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ADL Pushes Hate Crimes Laws As 75th Annual Meeting Opens

June 9, 1988
See Original Daily Bulletin From This Date

The Anti-Defamation League of B’nai B’rith has intensified its efforts against bias-motivated vandalism and intimidation with a call for nationwide adoption of its model hate-crimes legislation.

The legislation, contained in an edition of the “ADL Law Report” that was released Wednesday on the opening day of the organization’s 75th annual meeting calls for increased criminal penalties for vandalism of religious or ethnic institutions and for racially or ethnically motivated personal attacks.

In addition, it requires law enforcement officials to collect data on incidents of bigotry and to provide special hate crimes training for police officers.

The new report puts special emphasis on data collection, which ADL’s national chairman, Burton Levinson, called a “necessary and crucial weapon” in combatting hate crimes.

According to Levinson, out of more than 30 states which have enacted hate-crimes statutes, fewer than 10 provide for the collection and analysis of bias-related data.

In interviews conducted at the annual meeting, ADL officials seemed confident that additional states will adopt the legislation. Seventeen states have already passed hate-crimes laws that are based on, or are similar to, the ADL model.

According to Steven Freeman, assistant director of ADL’s national legal affairs department, there has been little significant opposition to the legislation — “other than inertia or the feeling that ‘we don’t need it,’ ” — in the states where it has been introduced.


“With bias crimes incidents like those in Forsyth County and Howard Beach, states are looking more and more at the legislation from a legal and community relations standpoint. The legislation is a tool for law enforcement and important for its symbolic value,” said Freeman.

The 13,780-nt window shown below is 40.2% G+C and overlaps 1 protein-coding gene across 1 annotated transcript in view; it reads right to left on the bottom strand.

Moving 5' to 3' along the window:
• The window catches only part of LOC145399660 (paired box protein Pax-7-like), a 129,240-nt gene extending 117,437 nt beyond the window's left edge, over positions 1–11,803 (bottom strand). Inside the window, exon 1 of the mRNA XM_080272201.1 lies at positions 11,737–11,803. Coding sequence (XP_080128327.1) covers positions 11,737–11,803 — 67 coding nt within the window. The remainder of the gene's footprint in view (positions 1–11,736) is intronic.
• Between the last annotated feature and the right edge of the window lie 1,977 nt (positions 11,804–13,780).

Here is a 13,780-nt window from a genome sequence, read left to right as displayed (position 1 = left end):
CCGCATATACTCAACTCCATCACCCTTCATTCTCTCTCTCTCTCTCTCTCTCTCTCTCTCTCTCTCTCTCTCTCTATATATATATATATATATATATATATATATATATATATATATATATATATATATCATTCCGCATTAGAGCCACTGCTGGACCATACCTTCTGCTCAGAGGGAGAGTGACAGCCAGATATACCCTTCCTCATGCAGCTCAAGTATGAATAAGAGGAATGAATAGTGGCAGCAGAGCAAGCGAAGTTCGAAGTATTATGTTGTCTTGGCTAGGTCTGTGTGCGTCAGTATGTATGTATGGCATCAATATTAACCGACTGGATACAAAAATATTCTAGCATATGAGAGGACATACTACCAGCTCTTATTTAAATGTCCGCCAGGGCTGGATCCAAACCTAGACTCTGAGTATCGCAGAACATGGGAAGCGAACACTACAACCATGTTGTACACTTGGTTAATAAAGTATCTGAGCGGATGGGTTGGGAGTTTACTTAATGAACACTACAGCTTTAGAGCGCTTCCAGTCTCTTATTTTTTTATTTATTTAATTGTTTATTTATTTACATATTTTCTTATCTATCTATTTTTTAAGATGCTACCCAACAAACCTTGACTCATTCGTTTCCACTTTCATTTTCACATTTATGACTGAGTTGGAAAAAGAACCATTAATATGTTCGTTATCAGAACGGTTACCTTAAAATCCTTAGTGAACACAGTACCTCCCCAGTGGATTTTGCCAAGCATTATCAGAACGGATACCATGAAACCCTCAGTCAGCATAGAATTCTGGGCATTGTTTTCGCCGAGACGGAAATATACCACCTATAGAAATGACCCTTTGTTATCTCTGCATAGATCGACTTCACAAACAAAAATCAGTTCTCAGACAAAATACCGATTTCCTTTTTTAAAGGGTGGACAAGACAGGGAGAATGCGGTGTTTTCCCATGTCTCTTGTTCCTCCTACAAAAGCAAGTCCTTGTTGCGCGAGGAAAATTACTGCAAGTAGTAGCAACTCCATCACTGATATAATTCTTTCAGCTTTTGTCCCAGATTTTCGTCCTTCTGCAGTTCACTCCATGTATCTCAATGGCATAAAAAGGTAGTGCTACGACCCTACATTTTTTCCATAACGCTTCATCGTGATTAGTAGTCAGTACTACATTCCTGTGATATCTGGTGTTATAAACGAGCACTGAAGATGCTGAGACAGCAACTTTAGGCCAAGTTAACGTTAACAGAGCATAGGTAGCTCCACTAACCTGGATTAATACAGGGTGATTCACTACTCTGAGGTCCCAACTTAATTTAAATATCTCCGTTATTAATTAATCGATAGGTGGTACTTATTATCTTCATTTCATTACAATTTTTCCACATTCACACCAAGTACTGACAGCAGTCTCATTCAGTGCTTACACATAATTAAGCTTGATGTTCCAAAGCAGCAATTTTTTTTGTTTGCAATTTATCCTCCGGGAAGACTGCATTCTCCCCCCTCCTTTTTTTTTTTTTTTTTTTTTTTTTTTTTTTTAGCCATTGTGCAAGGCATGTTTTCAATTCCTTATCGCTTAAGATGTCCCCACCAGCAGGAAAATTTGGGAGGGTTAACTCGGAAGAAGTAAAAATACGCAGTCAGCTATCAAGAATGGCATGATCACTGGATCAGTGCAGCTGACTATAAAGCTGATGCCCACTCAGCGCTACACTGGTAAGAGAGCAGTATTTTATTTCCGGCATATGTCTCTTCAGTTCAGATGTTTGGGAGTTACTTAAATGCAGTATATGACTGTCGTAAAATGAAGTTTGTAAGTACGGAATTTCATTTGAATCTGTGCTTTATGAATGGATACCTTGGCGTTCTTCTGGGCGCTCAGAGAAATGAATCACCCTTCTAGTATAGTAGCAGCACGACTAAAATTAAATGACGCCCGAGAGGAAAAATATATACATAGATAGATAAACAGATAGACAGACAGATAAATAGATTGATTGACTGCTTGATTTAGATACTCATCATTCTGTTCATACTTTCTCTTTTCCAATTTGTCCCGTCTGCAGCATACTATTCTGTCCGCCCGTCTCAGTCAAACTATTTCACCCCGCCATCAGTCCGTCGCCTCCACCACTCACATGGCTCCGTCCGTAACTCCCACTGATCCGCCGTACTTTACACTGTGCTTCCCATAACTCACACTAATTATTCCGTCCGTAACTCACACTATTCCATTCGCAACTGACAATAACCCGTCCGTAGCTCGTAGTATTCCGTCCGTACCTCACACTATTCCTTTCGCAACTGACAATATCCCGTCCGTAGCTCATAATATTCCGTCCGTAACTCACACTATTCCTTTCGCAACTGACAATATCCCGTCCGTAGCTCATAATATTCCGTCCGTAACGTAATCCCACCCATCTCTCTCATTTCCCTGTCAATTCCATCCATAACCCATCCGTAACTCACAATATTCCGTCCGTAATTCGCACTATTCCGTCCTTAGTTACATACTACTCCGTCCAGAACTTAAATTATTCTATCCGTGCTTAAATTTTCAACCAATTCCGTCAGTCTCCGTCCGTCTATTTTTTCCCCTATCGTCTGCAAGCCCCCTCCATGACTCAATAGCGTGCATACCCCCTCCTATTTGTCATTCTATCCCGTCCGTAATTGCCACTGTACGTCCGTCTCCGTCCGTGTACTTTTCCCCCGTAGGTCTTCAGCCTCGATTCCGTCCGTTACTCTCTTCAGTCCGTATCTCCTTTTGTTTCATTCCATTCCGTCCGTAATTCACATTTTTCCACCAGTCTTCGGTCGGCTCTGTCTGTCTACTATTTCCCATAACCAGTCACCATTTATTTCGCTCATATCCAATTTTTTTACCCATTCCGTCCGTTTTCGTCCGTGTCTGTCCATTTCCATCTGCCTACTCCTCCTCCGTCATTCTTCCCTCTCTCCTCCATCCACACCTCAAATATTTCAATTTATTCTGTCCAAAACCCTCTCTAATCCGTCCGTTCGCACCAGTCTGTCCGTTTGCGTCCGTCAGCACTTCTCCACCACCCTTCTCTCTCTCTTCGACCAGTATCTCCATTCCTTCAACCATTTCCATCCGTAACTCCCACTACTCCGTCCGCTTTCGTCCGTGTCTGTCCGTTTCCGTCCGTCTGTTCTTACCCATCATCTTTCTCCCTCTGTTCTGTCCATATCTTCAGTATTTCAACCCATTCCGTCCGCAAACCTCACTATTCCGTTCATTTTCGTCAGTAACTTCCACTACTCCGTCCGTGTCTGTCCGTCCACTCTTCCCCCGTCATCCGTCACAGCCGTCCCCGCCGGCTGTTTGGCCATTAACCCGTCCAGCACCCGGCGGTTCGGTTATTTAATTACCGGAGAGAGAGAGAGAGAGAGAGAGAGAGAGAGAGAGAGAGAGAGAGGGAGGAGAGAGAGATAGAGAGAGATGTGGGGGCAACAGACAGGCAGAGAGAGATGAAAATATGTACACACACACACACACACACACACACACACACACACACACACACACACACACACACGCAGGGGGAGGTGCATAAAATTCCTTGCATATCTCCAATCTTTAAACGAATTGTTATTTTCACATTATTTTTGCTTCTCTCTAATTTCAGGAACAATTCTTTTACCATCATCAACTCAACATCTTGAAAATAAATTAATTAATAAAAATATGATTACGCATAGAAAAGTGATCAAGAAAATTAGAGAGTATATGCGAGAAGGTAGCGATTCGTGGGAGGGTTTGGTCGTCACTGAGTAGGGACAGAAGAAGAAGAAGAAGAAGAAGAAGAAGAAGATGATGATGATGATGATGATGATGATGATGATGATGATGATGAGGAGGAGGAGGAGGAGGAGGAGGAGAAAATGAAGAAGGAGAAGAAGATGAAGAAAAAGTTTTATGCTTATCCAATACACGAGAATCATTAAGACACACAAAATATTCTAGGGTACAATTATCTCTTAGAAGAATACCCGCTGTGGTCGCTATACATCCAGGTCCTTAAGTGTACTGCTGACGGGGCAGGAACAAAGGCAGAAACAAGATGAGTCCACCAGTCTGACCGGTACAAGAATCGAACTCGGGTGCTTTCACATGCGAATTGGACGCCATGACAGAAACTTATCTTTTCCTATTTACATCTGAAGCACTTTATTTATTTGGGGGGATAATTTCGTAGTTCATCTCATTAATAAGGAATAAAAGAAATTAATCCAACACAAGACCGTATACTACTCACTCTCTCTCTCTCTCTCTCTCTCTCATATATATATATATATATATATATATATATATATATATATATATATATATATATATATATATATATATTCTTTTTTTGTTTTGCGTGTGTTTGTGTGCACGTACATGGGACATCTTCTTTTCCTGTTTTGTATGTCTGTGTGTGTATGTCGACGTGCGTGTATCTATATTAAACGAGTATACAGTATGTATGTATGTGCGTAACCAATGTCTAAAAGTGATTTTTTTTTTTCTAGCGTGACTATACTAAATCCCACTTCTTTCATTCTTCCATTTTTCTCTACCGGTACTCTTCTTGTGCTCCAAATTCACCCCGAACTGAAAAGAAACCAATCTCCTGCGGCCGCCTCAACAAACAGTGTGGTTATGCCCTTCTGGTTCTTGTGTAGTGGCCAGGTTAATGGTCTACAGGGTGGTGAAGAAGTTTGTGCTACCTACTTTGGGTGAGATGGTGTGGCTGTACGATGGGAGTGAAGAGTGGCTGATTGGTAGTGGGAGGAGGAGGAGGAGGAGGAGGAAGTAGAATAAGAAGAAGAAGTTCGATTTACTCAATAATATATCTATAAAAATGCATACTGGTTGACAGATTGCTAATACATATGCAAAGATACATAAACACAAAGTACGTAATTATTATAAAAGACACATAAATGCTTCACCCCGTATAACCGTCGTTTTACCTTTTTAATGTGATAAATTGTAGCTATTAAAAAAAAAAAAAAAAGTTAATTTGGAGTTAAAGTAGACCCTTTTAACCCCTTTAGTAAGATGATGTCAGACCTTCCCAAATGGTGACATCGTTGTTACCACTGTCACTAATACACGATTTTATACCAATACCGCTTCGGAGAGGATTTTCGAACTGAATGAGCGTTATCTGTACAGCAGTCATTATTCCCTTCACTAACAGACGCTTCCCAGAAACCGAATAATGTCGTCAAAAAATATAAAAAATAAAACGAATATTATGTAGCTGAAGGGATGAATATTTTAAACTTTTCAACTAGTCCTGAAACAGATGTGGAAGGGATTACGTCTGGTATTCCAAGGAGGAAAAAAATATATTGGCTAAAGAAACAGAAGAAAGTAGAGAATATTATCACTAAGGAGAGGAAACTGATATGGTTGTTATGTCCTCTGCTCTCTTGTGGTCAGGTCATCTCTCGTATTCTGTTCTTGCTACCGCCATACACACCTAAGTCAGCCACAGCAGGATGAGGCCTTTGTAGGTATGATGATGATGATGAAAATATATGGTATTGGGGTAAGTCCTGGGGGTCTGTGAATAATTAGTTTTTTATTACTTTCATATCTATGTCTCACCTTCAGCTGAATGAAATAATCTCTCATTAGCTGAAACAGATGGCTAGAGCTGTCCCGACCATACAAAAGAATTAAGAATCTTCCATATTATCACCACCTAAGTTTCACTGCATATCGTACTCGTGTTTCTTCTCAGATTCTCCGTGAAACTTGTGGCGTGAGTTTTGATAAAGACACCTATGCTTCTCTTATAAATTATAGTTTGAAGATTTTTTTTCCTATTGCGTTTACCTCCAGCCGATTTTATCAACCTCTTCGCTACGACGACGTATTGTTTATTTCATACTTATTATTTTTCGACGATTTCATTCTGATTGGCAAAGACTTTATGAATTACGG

(Violence between marchers and the Ku Klux Klan marred a civil rights demonstration in Forsyth County, Ga., last year, and Howard Beach, N. Y., was the site of a 1986 attack on two black men by a gang of white youths.)

Justin Finger, ADL’s associate national director, spoke in favor of statutes included in the legislation that allow targets of racial or religious attack to file civil action.

“Hate crimes all too often are treated as minor offenses and pranks. ‘Alright, someone smeared a swastika or “nigger” on a house. You can wash it off.’ But there is no concern paid to the psyche of the victim,” said Finger.

The new report also calls for U.S. Senate action on a pending bill that would impose criminal penalties for damage to religious property in excess of $10,000, or for “obstructing an individual’s free exercise of religious beliefs.”

Levinson announced a conference on anti-Semitic and other biased crimes to be held in October in Los Angeles.

The ADL’s annual meeting, being held at the Marriott Marquis Hotel here, was dominated Wednesday by discussion of U.S. -Israel relations.

Israeli Premier Yitzhak Shamir and former Soviet prisoner of conscience Natan Sharansky are also scheduled to address the meeting.

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